LOS ANGELES (Reuters) - A U.S. citizen detained since last month in Vietnam should be allowed to return home to California, a U.S. Congresswoman and the man’s family said on Thursday.
The family had learned from U.S. officials that Michael Phuong Minh Nguyen, 54, was being held in Ho Chi Minh City, his brother-in-law, Mark Roberts, told a news conference in Orange County, California.
Nguyen is under investigation for suspected activity against the Vietnamese government, but has not formally been charged with any crime, Roberts said.
Nguyen, who was born in Vietnam and has lived in the United States since he was a child, was not known to be politically active and spends his time in California raising four daughters and running a printing business, his family said.
His fate threatens to become a diplomatic sore point between the United States and Vietnam.
Communist-ruled Vietnam tolerates little criticism and in recent months has been carrying out a crackdown on dissent and stepping up arrests of activists.
Congresswoman Mimi Walters, a Republican who represents Orange County, where Nguyen lives, told reporters she would meet with the Vietnamese ambassador in Washington on Friday.
“The Vietnamese government needs to know that there will be consequences if they don’t treat American citizens with respect,” Walters said. “I will do everything in my power to make sure we bring Mr Nguyen home.”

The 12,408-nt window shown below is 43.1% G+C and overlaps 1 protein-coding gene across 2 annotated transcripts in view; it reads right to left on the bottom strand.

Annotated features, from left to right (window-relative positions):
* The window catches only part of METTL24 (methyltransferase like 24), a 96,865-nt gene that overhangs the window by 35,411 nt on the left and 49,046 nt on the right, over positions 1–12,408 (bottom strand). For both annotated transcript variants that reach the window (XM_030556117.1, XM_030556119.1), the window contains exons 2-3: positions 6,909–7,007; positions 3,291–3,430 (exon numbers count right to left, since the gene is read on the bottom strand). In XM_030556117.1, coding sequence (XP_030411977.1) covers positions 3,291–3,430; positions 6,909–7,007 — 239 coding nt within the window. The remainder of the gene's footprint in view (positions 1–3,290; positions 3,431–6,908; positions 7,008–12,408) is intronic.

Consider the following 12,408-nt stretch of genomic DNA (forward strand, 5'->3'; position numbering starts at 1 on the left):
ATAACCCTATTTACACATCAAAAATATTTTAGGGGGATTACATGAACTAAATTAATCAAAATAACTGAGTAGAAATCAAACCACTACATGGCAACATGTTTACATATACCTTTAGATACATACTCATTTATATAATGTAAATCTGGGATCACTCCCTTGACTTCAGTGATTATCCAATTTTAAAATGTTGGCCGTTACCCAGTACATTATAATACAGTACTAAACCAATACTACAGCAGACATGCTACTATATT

A representative for the Vietnamese embassy did not immediately return calls.
Nguyen’s case has stirred outrage in Orange County, which is home to a large population of Vietnamese-Americans who fled as refugees during or soon after the U.S. war in Vietnam ended in 1975.
Orange County is home to the Provisional National Government of Vietnam, an exile group opposed to the government in Hanoi.
Nguyen was not involved with any organizations other than his Catholic church, his sister-in-law, Christine Nguyen, 40, told Reuters in a phone interview.
Michael Nguyen flew to Vietnam on June 27 to visit friends while his wife, Helen, stayed in California with the couple’s children, Roberts said. Helen, who works as a nurse, was last in contact with her husband on July 5.
This week, after frantic appeals for information, Nguyen’s family learned from U.S. officials that he had been detained, Roberts said, adding that they had been told that U.S. officials had met with Nguyen.
When asked about Nguyen at a news conference on Thursday in Hanoi, a spokeswoman for the foreign ministry said her office would “ask the relevant authorities.”
After another Vietnamese-American was detained in the Southeast Asian country during nationwide protests in June, U.S. Secretary of State Mike Pompeo asked for a speedy resolution to the case. The American was later ordered deported.
Pompeo is scheduled to meet on Friday in Singapore with foreign ministers from the Association of Southeast Asian Nations, which includes Vietnam.
Additional reporting by James Pearson and Mai Nguyen in Hanoi; Editing by Bill Tarrant and Rosalba O’Brien
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